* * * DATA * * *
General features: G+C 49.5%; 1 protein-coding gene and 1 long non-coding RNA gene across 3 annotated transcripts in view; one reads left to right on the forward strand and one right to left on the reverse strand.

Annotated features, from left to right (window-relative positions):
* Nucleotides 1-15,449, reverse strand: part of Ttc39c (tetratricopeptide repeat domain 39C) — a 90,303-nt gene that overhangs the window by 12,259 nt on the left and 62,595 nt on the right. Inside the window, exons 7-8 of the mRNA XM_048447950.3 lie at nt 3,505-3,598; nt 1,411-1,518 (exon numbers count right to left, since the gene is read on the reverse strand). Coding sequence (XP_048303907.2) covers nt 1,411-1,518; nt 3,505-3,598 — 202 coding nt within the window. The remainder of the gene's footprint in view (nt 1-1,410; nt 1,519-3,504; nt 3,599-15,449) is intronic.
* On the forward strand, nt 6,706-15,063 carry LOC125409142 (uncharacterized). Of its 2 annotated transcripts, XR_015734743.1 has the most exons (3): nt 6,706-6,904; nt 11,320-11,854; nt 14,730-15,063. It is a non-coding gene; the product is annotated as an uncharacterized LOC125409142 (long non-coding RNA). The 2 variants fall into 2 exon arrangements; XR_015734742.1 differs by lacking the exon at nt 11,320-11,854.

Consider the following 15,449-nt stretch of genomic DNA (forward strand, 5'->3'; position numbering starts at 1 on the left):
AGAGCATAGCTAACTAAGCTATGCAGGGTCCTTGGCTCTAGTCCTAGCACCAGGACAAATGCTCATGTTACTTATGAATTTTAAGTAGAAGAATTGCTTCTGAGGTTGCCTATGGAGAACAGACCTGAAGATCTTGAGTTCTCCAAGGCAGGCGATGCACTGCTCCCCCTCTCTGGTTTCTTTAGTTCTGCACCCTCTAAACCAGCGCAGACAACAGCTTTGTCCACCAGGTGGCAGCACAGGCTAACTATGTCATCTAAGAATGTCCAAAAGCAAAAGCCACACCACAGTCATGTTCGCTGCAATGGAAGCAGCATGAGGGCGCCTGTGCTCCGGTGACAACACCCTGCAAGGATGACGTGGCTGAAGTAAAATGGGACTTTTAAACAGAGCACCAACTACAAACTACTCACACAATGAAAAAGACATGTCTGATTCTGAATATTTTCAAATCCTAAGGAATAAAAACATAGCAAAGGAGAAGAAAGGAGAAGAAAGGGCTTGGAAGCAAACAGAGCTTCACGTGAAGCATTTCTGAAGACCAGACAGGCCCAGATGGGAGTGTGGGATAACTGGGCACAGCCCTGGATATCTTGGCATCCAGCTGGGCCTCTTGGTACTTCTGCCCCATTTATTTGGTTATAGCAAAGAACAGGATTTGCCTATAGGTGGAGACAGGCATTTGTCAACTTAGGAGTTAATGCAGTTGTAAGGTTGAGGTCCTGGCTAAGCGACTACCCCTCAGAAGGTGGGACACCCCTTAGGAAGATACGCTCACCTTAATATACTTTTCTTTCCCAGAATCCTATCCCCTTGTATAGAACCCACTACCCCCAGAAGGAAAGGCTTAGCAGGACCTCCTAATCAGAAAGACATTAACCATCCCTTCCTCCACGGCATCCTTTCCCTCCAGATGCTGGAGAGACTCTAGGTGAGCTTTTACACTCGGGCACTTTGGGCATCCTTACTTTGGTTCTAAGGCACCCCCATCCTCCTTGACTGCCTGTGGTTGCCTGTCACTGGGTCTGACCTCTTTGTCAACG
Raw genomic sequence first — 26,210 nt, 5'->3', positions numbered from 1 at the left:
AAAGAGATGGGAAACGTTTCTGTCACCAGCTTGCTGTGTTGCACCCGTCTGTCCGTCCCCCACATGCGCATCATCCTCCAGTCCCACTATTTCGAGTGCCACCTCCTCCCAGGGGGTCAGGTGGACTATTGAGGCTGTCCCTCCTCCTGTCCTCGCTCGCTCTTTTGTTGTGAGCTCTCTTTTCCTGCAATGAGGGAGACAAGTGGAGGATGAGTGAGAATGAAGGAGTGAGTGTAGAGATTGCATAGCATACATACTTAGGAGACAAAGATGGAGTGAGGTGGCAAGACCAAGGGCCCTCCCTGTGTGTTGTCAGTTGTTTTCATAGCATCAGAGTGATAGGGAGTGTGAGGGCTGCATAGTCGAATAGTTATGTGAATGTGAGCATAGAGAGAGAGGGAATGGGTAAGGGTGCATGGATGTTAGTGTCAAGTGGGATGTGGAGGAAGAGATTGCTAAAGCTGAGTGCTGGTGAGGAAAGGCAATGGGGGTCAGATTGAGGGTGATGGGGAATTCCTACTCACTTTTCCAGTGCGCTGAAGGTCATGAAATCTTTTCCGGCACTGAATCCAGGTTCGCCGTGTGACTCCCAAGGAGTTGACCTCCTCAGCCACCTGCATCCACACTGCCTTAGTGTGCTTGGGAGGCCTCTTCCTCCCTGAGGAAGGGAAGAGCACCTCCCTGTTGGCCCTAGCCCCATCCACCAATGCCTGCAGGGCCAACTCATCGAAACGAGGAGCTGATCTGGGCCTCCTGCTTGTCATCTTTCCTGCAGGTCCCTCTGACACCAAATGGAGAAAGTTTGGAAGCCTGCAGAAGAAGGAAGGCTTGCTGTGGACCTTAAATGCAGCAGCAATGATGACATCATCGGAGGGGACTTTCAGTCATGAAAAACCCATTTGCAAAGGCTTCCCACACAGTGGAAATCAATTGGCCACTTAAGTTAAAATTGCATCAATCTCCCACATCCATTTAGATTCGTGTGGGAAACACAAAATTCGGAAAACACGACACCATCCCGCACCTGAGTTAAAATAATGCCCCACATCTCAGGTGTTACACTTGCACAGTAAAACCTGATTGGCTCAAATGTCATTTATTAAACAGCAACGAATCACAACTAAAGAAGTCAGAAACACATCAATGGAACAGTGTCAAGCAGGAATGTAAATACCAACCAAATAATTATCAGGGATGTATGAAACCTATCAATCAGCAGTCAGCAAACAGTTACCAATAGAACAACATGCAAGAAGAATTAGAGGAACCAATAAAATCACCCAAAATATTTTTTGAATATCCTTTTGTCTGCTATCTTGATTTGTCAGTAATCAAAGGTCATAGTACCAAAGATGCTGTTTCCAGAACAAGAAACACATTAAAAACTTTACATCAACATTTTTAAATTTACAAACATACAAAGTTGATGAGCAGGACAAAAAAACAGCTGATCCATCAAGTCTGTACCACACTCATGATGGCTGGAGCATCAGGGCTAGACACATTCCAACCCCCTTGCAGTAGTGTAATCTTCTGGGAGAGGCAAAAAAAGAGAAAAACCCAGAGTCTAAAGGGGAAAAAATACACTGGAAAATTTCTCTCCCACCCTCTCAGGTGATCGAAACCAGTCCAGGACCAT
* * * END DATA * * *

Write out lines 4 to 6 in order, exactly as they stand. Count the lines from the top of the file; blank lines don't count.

* On the forward strand, nt 6,706-15,063 carry LOC125409142 (uncharacterized). Of its 2 annotated transcripts, XR_015734743.1 has the most exons (3): nt 6,706-6,904; nt 11,320-11,854; nt 14,730-15,063. It is a non-coding gene; the product is annotated as an uncharacterized LOC125409142 (long non-coding RNA). The 2 variants fall into 2 exon arrangements; XR_015734742.1 differs by lacking the exon at nt 11,320-11,854.

Consider the following 15,449-nt stretch of genomic DNA (forward strand, 5'->3'; position numbering starts at 1 on the left):
AGAGCATAGCTAACTAAGCTATGCAGGGTCCTTGGCTCTAGTCCTAGCACCAGGACAAATGCTCATGTTACTTATGAATTTTAAGTAGAAGAATTGCTTCTGAGGTTGCCTATGGAGAACAGACCTGAAGATCTTGAGTTCTCCAAGGCAGGCGATGCACTGCTCCCCCTCTCTGGTTTCTTTAGTTCTGCACCCTCTAAACCAGCGCAGACAACAGCTTTGTCCACCAGGTGGCAGCACAGGCTAACTATGTCATCTAAGAATGTCCAAAAGCAAAAGCCACACCACAGTCATGTTCGCTGCAATGGAAGCAGCATGAGGGCGCCTGTGCTCCGGTGACAACACCCTGCAAGGATGACGTGGCTGAAGTAAAATGGGACTTTTAAACAGAGCACCAACTACAAACTACTCACACAATGAAAAAGACATGTCTGATTCTGAATATTTTCAAATCCTAAGGAATAAAAACATAGCAAAGGAGAAGAAAGGAGAAGAAAGGGCTTGGAAGCAAACAGAGCTTCACGTGAAGCATTTCTGAAGACCAGACAGGCCCAGATGGGAGTGTGGGATAACTGGGCACAGCCCTGGATATCTTGGCATCCAGCTGGGCCTCTTGGTACTTCTGCCCCATTTATTTGGTTATAGCAAAGAACAGGATTTGCCTATAGGTGGAGACAGGCATTTGTCAACTTAGGAGTTAATGCAGTTGTAAGGTTGAGGTCCTGGCTAAGCGACTACCCCTCAGAAGGTGGGACACCCCTTAGGAAGATACGCTCACCTTAATATACTTTTCTTTCCCAGAATCCTATCCCCTTGTATAGAACCCACTACCCCCAGAAGGAAAGGCTTAGCAGGACCTCCTAATCAGAAAGACATTAACCATCCCTTCCTCCACGGCATCCTTTCCCTCCAGATGCTGGAGAGACTCTAGGTGAGCTTTTACACTCGGGCACTTTGGGCATCCTTACTTTGGTTCTAAGGCACCCCCATCCTCCTTGACTGCCTGTGGTTGCCTGTCACTGGGTCTGACCTCTTTGTCAACG